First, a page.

Poling, A., & Normand, M. (1999). Noncontingent reinforcement: An inappropriate description of time-based schedules that reduce behavior. Journal of Applied Behavior Analysis, 32, 237-238.

Several articles published recently in the Journal of Applied Behavior Analysis demonstrate that fixed-time (FT) schedules can be used to reduce troublesome behaviors (for a review of these and related articles, see Tucker, Sigafoos, & Bushell, 1998). In the first article in this series, Vollmer, Iwata, Zarcone, Smith, and Mazaleski (1993) demonstrated through functional analysis that the self-injurious behavior of 3 women was maintained by attention. Subsequently, they reduced the self-injurious behavior of those women by delivering attention under an FT schedule. They referred to the FT schedule as a noncontingent reinforcement procedure, and the name unfortunately has stuck. For example, in the most recent article in the series, Carr, Bailey, Ecot, Lucker, and Weil (1998) indicate that “ a noncontingent reinforcement (NCR) procedure, the reinforcer responsible for maintaining a problem behavior is delivered on a fixed-time (FT) or variable-time schedule” (p. 313).

It is standard practice in behavior analysis to define reinforcement functionally, that is, as an operation or process in which the occurrence of a behavior is followed by a change in the environment (reinforcer) and as a result such behavior subsequently increases in rate, or is otherwise strengthened (e.g., Catania, 1991; Chance, 1998; Miltenberger, 1997). Operations that have other effects characteristically are not referred to as reinforcement. If this convention is followed, delivery of attention under an FT schedule did not constitute reinforcement in the Vollmer et al. (1993) article, because no measured behavior increased in frequency (or was otherwise strengthened) under this condition. In fact, the only reported behavior decreased in rate. Vollmer et al. proposed that satiation, extinction, or both were responsible for the reductions in self-injurious behavior produced by the FT schedule; they made no reference to the process of reinforcement in discussing their findings. Delivery of attention (apparently under a Fixed-Ratio 1 schedule, although this is not specified) during the attention condition of the functional analysis did constitute reinforcement, because self-injury occurred at the highest rate under this condition.

It is recognized in both basic and applied research that the behavioral functions of a given stimulus are not fixed; rather, they vary depending on a wide variety of variables, including the schedule under which that stimulus is arranged. The fact that a stimulus is a positive reinforcer in one context does not justify terming it a positive reinforcer in a context in which its delivery reduces responding. Doing so is a misapplication of the term reinforcement and does not explain how FT deliveries of a stimulus reduce behavior. [See Footnote 1]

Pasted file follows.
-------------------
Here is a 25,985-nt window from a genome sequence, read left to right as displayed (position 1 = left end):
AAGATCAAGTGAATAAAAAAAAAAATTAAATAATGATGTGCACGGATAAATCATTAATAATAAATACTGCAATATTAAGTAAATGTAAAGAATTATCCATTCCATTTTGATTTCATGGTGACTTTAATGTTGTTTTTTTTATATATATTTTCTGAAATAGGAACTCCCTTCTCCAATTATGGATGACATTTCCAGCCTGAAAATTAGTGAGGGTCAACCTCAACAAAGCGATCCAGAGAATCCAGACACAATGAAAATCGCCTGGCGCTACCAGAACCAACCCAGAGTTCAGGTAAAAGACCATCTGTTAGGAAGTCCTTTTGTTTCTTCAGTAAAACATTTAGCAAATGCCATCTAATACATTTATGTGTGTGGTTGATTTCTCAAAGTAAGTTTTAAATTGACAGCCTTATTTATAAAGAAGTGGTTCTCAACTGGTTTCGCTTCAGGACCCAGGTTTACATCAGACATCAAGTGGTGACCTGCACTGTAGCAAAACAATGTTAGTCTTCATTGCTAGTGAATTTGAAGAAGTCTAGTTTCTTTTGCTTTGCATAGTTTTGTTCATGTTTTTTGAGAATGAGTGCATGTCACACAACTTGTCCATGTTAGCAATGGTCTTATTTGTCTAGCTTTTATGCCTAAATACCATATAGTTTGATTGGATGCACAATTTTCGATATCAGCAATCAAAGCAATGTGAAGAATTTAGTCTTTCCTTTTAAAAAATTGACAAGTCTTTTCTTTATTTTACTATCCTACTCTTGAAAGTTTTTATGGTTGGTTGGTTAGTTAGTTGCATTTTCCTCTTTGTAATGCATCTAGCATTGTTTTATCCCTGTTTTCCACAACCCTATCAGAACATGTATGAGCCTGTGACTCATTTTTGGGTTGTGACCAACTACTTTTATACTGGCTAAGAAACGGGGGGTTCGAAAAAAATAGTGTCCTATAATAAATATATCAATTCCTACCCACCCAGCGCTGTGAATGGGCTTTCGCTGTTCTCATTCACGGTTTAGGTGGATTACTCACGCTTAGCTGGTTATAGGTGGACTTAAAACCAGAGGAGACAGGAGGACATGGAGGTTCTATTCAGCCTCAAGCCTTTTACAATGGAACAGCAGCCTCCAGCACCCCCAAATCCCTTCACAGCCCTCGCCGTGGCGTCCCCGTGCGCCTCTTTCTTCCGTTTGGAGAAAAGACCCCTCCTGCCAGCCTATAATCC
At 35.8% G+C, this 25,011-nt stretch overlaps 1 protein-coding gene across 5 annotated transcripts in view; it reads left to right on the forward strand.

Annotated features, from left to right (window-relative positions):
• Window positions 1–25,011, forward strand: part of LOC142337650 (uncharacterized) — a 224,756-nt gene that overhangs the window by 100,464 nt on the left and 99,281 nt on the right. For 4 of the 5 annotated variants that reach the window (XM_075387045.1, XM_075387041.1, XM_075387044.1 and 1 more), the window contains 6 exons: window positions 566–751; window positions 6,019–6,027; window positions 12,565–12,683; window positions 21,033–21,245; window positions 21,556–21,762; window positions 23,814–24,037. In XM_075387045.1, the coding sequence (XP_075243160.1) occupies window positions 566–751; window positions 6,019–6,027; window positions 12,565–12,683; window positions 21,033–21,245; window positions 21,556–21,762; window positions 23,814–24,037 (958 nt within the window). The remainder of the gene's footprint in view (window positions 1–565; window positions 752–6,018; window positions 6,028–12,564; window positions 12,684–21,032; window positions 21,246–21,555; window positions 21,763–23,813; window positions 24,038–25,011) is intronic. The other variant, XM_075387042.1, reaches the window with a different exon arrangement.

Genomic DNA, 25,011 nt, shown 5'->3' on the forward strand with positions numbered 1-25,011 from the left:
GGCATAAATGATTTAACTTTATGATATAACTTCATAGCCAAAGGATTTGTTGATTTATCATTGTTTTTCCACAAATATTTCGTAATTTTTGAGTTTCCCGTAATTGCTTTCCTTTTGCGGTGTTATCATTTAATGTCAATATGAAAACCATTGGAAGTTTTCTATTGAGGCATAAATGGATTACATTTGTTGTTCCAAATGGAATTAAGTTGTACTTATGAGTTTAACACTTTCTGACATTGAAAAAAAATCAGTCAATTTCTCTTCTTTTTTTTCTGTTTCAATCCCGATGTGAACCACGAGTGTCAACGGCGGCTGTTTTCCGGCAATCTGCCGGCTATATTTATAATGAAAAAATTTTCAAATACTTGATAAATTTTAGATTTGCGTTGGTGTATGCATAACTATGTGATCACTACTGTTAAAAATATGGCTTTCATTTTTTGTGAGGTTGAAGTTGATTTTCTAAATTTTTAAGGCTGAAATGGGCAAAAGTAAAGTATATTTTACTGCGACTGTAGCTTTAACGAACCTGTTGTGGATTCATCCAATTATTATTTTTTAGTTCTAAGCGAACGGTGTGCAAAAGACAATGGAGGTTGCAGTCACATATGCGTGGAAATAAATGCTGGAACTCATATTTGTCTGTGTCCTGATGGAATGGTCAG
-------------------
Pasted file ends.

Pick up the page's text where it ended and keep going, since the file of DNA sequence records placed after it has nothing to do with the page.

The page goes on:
Of course, none of the foregoing detracts from the quality of the studies that have used time-based schedules to reduce behavior, nor does it detract from the applied significance of their findings. In our opinion, the work is good and the results are important. Our sole quarrel is with terminology. Why not forgo the term noncontingent reinforcement unless behavior is demonstrably strengthened, and simply refer to FT schedules by that name? Abandoning bad precedent is good practice.


Carr, J. E., Bailey, J. S., Ecot, C. L., Lucker, K. D., & Weil, T. M. (1998). On the effects of noncontingent delivery of differing magnitudes of reinforcement. Journal of Applied Behavior Analysis, 31, 313—321.

Catania, A. C. (1991). Glossary. In I. H. Iversen & K. A. Lattal (Eds.), Experimental analysis of behavior (Part 2, pp. G1—G44). Amsterdam: Elsevier.

Chance, P. (1998). First course in applied behavior analysis. Pacific Grove, CA: Brooks/Cole.

Lattal, K. A., & Poling, A. (1981). Describing response-event relations: Babel revisited. The Behavior Analyst, 4, 143—152.

Miltenberger, R. (1997). Behavior modification: Principles and procedures. Pacific Grove, CA: Brooks/Cole.

Tucker, M., Sigafoos, J., & Bushell, H. (1998). Use of noncontingent reinforcement in the treatment of challenging behavior. Behavior Modification, 22, 529—547.

Vollmer, T. R., Iwata, B. A., Zarcone, J. R., Smith, R. G., & Mazaleski, J. L. (1993). The role of attention in the treatment of attention-maintained self-injurious behavior: Noncontingent reinforcement and differential reinforcement of other behavior. Journal of Applied Behavior Analysis, 26, 9—21.

Received November 10, 1998
Final acceptance February 15, 1999
Action Editor, F. Charles Mace

1. One could also question the proper definition of noncontingent, a term used in multiple and inconsistent ways by behavior analysts (see Lattal & Poling, 1981). Because the most common usage is synonymous with response independent, we have chosen to ignore the issue.

Address correspondence to Alan Poling, Department of Psychology, Western Michigan University, Kalamazoo, Michigan 49008 (E-mail: mailto:alan.poling@wmich.edu).